A JAPANESE COMEDIENNE might use the line above, Google Translate’s rendering of “Take my husband, please.” But until relatively recently she wouldn’t be performing rakugo, the classical form of Japanese storytelling hitherto limited to male practitioners.
So let’s celebrate Fumi Nishii, a 35-year-old Japanese woman growing up in Osaka, the traditional center of rakugo. Buddhist art graduate Nishii took three tries before Yoneji Katsura, a seasoned rakugo practitioner, was willing to take her on. Like two other Japanese theater genres, noh and kabuki, rakugo has a hierarchy of mentor/apprentices learning the art.
Motoko Rich and Hikari Hida describe Nishii’s progress in “Playing Drunks and Fools (Yep, Men)” in The New York Times, December 19, 2021: “For about six months, while working part time at a supermarket, she visited Mr. Katsura’s home and sat in on rehearsals. In 2011, Mr. Katsura formally accepted her into a three-year apprenticeship and gave her the stage name ‘Niyo,’ which means two leaves. She also took on the family name that he had inherited from his mentor.”
The Rakugo Art Form. Rich and Hida write, “Over the nearly three-century existence of rakugo, the slapstick cousin of Japanese stage arts like kabuki and noh, most of its performers have been men who portray multiple characters of both genders. Since women entered the profession just over 40 years ago, they have faced resistance from fellow artists, critics and audiences. Women represent just one in 16 of the close to 1,000 rakugo artists now working professionally.”
Rich and Hida describe, “Rakugo is an oral tradition in which stories—about 600 of which are in circulation among performers today—are passed down by masters to apprentices. The art form has strict rules: Performers remain seated on a cushion in the center of a largely bare stage, and they use very few props, such as a folding fan or a cotton hand towel. Stories range from about 10 to 30 minutes and feature dozens of characters, all of whom are conveyed by changes in facial expression, voice and movements of the body above the waist.”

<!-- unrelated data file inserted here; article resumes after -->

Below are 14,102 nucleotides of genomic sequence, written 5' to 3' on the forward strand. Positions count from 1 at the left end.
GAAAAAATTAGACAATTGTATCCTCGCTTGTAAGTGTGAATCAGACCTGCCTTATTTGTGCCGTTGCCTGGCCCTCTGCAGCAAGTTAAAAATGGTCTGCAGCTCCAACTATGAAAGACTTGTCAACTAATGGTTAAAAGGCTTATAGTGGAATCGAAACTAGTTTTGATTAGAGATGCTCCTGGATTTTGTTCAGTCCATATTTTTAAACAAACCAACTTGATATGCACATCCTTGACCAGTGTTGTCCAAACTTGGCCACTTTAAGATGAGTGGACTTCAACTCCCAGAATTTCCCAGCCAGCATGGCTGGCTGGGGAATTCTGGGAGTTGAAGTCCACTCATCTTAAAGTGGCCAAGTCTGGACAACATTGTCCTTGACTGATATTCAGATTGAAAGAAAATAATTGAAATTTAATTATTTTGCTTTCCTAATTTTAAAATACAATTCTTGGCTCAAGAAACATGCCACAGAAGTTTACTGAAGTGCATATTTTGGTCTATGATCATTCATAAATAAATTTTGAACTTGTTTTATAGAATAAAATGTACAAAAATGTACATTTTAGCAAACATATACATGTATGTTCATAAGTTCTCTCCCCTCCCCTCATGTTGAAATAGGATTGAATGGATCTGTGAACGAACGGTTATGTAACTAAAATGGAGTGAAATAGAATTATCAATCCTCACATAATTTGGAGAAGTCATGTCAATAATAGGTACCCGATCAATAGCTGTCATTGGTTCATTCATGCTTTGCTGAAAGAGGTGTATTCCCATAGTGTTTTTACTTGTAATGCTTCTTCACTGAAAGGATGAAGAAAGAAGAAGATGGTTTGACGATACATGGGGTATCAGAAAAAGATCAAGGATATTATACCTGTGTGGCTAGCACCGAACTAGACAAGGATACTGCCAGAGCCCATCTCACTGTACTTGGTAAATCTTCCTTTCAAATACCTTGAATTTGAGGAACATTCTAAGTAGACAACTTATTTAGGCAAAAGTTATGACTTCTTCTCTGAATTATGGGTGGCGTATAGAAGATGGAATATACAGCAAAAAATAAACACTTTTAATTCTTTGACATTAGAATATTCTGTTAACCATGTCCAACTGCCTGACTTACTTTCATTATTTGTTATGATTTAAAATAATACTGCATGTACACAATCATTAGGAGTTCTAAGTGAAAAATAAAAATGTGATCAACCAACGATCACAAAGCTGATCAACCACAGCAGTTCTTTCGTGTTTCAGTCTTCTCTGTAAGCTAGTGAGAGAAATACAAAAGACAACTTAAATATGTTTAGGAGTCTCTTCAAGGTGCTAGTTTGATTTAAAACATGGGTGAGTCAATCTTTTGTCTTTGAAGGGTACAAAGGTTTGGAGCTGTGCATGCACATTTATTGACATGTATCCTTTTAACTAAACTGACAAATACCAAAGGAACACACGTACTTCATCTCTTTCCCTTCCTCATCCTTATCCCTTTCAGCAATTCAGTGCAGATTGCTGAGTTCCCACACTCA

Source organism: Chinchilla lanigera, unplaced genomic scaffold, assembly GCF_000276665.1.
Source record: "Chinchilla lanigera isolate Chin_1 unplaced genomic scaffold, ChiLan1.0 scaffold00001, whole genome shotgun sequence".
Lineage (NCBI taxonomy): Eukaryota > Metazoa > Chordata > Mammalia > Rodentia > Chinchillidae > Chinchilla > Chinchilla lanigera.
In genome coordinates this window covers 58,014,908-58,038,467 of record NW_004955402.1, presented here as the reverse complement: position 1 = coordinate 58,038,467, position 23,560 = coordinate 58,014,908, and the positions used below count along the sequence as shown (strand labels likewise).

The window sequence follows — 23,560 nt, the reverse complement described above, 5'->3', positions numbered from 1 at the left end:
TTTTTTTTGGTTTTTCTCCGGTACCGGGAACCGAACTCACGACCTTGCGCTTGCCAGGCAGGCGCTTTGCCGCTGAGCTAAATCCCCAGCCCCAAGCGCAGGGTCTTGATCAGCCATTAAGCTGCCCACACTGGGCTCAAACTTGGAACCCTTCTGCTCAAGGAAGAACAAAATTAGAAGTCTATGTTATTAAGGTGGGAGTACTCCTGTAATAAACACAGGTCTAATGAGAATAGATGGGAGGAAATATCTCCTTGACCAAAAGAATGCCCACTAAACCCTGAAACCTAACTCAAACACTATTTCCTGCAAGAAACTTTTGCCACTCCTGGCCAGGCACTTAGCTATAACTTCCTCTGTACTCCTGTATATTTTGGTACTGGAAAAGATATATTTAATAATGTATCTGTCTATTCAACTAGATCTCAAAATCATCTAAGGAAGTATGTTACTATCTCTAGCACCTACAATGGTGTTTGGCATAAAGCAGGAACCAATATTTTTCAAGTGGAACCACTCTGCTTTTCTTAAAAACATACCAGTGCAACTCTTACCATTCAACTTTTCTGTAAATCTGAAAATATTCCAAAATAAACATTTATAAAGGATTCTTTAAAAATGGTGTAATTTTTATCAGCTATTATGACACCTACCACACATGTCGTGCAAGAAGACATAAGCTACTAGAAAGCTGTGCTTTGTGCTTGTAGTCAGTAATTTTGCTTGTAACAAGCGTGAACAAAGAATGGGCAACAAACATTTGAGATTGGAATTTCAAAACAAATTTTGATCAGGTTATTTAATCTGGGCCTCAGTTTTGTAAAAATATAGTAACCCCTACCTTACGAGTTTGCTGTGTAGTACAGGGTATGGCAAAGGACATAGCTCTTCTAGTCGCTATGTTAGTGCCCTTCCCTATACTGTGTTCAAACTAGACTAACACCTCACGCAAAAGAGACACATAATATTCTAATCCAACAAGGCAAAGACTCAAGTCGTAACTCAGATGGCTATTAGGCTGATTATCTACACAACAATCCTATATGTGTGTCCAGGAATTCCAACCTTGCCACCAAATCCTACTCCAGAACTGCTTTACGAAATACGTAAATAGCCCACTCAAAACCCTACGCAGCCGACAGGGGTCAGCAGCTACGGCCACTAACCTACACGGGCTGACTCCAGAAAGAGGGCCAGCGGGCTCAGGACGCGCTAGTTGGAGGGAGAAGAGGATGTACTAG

Women as Benshi Too. Movie fan Daughter Suz tells me about benshi, Japanese performers who provide live narration for silent films of both Japanese and Western origin. These performers, also traditionally male, play an aesthetic as well as interpretive role: Wikipedia describes, “This commentary was as much part of the theater-going experience as the film itself. In one instance, a benshi was able to avoid government censorship of The Kiss by describing kissing in Western culture to be as casual a greeting as a pat on the back.”
Wikipediacites two well-known female practitioners of the art: Midori Sawato, with a repertory of more than 500 films, has performed abroad and has an official website. Masami “Vanilla” Yamazaki is listed as a benshi voice actor, actress, choreographer, and tarento (TV “talent”). Her filmography includes the 2005–2006 TV series IGPX: Immortal Grand Prix. IMDb describes, “In the year 2048, people are raving about a fighting race called ‘Immortal Grand Prix,’ or IGPX in short, which is faster and more exciting than any of the existing motor sports.”
“The phenomenon,” IMBd continues, “is so big that an entire city was built for the racing industry where competitions take place on a huge track. In the ‘Immortal Grand Prix,’ two teams of three IG machines, high-tech humanoid mechs driven by humans, race at speeds greater than 400-km/h. The teams make three laps of a 60-km course while intercepting the opponent as they vie for a first-place finish. The best machine performance, the best pilots, and the best teamwork are the only factors that can make them the winners.”